206 pages | 2 B/W Illus.
This groundbreaking collection surveys current research on Marx and Marxism from a variety of perspectives. Setting forward an unconventional range of questions for discussion, the book develops key ideas, such as the theory of history, controversies about justice and the latest textual scholarship on The German Ideology. Written by Japanese scholars, the volume affords western readers a glimpse for the first time, of the results of many years’ debates and discussion.
Following the long tradition of Japanese interest in Marx, the book draws on the relationship between that and radical changes in local political context, as well as the economic and political development represented by Japan. Over the course of the chapters, Marx is rescued from ‘orientalism’, evaluated as a socialist thinker, revisited as a theorist of capitalist development and heralded as a necessary corrective to modern economics. Of particular interest are the major scholarly revisions to the ‘standard’ historical accounts of Marx’s work on the Communist Manifesto, his relationship to the contemporary theories of Louis Blanc and P.J. Proudhon, and new information about how he and Engels worked together.
This landmark work opens up a world of Japanese critical engagement and lively scholarship that will appeal to anyone interested in Marx and Marxism.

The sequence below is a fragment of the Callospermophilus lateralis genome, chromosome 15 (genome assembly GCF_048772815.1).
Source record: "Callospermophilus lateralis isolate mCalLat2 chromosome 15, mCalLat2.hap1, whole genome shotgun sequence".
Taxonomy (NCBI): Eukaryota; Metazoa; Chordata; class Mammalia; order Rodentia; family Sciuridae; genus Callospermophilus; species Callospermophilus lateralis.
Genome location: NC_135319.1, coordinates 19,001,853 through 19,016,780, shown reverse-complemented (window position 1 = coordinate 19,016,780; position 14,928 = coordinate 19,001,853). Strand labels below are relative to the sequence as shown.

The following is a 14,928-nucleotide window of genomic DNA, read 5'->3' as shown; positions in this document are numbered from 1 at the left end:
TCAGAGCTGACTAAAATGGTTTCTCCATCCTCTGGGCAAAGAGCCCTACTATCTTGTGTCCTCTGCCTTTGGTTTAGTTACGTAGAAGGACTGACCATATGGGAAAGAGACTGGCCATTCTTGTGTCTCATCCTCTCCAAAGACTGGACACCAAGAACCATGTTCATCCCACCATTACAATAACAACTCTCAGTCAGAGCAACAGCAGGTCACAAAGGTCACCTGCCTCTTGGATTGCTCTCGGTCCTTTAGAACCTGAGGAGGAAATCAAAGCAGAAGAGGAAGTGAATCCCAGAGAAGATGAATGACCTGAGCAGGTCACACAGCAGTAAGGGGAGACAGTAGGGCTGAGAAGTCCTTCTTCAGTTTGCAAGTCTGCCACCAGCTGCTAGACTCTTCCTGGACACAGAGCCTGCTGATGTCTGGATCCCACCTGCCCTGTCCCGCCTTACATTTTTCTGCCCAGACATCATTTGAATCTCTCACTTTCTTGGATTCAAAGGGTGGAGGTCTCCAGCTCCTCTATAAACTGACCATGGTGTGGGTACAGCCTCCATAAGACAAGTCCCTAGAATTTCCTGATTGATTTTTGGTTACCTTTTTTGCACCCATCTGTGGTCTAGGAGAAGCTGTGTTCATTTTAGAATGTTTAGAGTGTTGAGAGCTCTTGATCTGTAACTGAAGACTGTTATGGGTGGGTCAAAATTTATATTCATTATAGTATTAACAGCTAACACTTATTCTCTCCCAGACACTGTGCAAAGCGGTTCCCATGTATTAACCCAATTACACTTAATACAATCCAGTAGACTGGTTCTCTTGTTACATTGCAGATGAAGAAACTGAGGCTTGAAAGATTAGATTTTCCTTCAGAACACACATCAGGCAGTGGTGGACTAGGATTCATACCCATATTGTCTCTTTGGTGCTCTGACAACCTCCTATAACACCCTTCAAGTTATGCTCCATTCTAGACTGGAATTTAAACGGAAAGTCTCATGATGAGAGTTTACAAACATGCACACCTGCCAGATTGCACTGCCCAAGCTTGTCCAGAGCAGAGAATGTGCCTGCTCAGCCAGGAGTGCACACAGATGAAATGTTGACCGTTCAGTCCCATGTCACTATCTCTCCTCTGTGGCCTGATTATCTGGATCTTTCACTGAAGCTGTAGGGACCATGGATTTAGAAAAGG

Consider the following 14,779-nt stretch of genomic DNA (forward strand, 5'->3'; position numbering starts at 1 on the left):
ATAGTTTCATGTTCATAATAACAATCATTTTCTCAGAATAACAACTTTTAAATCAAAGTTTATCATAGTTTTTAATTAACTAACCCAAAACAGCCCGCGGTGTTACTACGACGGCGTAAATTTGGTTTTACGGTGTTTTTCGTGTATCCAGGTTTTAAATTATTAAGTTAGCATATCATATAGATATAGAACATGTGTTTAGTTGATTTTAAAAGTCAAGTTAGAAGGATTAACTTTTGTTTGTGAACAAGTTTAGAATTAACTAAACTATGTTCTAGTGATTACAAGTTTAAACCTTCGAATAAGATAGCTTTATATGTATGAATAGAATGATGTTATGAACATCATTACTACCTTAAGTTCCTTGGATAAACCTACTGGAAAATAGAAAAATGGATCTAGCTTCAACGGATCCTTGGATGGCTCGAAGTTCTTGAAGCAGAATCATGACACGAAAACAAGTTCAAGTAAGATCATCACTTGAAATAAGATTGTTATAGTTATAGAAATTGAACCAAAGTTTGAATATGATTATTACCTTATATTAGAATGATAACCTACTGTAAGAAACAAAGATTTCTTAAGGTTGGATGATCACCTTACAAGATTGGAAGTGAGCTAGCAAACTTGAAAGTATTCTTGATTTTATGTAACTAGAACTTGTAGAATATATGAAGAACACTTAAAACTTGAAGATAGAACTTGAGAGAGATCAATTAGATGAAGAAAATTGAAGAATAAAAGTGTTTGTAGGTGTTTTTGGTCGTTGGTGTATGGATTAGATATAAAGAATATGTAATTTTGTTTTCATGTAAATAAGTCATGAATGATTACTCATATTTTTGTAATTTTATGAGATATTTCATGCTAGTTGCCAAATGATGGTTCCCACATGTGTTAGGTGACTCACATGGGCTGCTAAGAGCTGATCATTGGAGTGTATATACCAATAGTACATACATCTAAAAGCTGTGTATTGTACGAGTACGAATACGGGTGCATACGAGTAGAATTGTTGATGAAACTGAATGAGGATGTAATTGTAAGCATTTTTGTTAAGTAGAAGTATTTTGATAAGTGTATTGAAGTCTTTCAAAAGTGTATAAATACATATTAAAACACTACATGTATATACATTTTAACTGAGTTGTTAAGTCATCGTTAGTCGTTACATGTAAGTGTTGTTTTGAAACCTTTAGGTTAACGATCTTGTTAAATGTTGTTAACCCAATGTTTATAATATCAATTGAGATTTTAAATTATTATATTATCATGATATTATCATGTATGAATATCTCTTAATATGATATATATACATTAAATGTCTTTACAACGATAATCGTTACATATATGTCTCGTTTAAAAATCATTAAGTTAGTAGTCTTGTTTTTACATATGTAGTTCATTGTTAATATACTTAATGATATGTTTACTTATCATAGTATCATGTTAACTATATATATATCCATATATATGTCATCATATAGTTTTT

Acknowledgements Special Introduction by Terrell Carver 1. Marx and Modernity 2. Marx’s Economic Theory and the Prospects for Socialism 3. Marx’s Theory of History Reappraised 4. Marx and the Future of Capitalist Society 5. Marx and Distributive Justice 6. Marx and the Environmental Problem 7. The Theory of Labour Money: Implications of Marx’s Critique for the Local Exchange Trading System (LETS) 8. The Japanese Concept of Civil Society and Marx’s bürgerliche Gesellschaft 9. Marx and J.S. Mill on Socialism 10. A Bioeconomic Marx—Weber Paradigm 11. Japanese ‘Cultural Eclecticism’ and a Reinterpretation of Marx and Keynes on the Instabilities of Capitalism 12. The Brussels Democratic Association and the Communist Manifesto 13. Louis Blanc, Associationism in France, and Marx 14. Editorial Problems in Establishing a New Edition of The German Ideology Notes on Contributors Index